Southeast LinuxFest & GOATech

I met @TheArcMage at SouthEast LinuxFest (SELF) a couple of years ago. SELF is like a regional Linux users group that meets once a year. It’s kinda special from my point of view.

This year, @TheArcMage gave a talk about using free software with permaculture. I knew it was coming because we’d discussed it a little in the lead-up, and it felt like the beginning of a broad, important conversation.

We met a handful of others at that conference with experience or interest in that same nexus of agriculture and technology, and @TheArcMage pointed us toward GOAT as the logical place to continue the conversation.

As a technologist with a background and keen interest in free (as in freedom) software, I’m also curious about where my food comes from and how it’s made. I’m gradually waking up to the value of engaging with making food happen.

I expressed casual curiosity about growing food to the @TheArcMage, and he gifted me a copy of One Straw Revolution, which I read with interest and found to be thought provoking and inspiring.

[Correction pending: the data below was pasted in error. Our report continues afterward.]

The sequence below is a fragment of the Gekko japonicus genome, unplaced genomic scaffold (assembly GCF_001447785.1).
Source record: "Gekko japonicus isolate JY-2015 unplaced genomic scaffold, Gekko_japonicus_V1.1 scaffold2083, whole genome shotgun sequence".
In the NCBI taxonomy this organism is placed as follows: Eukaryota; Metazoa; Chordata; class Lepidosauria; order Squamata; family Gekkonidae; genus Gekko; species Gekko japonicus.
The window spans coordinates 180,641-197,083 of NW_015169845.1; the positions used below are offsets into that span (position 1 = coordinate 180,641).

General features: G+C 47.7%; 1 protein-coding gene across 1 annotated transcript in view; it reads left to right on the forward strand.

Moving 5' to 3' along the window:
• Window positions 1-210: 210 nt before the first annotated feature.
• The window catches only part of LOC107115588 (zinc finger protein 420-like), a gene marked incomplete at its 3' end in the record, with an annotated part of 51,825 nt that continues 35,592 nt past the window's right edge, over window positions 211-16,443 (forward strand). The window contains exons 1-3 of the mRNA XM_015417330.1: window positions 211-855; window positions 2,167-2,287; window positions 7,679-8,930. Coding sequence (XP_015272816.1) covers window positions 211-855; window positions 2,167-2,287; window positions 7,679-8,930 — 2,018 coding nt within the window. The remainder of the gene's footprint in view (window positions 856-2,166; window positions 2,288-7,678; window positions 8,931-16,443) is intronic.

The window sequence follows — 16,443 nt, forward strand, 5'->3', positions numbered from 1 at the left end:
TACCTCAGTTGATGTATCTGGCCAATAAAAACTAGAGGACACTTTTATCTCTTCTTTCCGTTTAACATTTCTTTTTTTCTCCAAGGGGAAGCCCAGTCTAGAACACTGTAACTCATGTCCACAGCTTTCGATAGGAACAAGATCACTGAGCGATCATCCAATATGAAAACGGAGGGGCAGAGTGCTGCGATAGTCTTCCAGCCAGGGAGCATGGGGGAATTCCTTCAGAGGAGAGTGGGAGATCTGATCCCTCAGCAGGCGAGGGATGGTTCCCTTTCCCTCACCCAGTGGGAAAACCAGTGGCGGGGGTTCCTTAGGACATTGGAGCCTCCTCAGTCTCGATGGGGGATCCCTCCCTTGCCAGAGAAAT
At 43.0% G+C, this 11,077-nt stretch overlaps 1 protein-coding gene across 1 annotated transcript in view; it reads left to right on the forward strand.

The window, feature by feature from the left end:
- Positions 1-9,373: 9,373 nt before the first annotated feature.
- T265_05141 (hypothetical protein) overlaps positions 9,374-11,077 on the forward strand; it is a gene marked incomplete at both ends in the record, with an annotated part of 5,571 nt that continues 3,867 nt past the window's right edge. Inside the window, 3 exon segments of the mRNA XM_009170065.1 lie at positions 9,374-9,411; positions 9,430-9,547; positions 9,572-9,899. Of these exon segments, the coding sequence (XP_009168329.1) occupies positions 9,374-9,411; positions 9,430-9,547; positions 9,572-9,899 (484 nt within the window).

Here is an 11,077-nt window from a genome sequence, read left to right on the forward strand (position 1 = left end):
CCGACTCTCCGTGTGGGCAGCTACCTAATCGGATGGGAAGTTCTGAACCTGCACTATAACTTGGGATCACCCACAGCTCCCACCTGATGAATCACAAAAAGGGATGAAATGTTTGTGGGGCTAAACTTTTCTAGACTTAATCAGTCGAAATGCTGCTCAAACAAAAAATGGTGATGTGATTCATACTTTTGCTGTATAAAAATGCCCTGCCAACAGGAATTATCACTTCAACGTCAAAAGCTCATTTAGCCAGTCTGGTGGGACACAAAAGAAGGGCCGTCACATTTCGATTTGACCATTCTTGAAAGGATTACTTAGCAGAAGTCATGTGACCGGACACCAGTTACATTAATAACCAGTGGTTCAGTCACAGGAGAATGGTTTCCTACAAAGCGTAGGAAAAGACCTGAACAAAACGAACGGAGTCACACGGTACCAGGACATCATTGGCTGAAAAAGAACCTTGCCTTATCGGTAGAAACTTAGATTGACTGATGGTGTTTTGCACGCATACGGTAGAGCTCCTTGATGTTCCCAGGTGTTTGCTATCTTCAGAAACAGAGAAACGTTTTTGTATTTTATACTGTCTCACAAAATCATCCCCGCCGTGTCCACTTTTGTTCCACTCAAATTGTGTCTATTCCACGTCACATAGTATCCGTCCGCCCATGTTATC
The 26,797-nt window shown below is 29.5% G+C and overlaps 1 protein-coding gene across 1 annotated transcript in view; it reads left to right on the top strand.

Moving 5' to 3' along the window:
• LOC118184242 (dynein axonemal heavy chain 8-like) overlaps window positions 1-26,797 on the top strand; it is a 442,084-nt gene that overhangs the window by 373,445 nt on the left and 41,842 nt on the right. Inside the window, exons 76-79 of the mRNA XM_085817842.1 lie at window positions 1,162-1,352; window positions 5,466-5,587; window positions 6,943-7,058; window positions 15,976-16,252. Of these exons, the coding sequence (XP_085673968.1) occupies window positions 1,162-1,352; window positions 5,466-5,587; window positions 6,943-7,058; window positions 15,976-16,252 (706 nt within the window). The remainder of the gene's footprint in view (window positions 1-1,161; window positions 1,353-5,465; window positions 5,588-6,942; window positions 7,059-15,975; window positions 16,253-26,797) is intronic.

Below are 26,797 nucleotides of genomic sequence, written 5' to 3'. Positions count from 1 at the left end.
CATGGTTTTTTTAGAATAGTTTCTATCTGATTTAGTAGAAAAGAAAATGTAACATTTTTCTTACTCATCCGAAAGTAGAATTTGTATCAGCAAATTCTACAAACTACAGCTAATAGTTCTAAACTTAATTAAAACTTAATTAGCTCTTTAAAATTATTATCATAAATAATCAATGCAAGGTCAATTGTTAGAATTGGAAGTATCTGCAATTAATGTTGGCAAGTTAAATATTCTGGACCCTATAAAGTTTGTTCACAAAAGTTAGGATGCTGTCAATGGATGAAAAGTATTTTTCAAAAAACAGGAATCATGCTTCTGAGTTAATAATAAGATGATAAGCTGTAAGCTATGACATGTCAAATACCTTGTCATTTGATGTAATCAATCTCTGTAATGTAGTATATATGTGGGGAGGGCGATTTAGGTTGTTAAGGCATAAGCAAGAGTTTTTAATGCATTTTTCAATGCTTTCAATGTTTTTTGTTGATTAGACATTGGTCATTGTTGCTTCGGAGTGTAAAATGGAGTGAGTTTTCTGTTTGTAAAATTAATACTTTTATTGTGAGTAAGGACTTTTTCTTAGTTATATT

For some reason, I decided to start with dirt. Compost, that is. I had a bunch of dead leaves on my property and set about cooking them up with grass clippings and kitchen scraps. I’m a few months in, and I still have a few hundred gallons of yard waste, but no usable compost yet. I’m getting closer. The piles are “eating” themselves and giving off significant heat.

Next up, testing and amending the lawn soil.

Then: some kind of kitchen garden to experiment with gilding.

I also want to grow some yams/sweet potatoes. Those are fantastic on a campfire.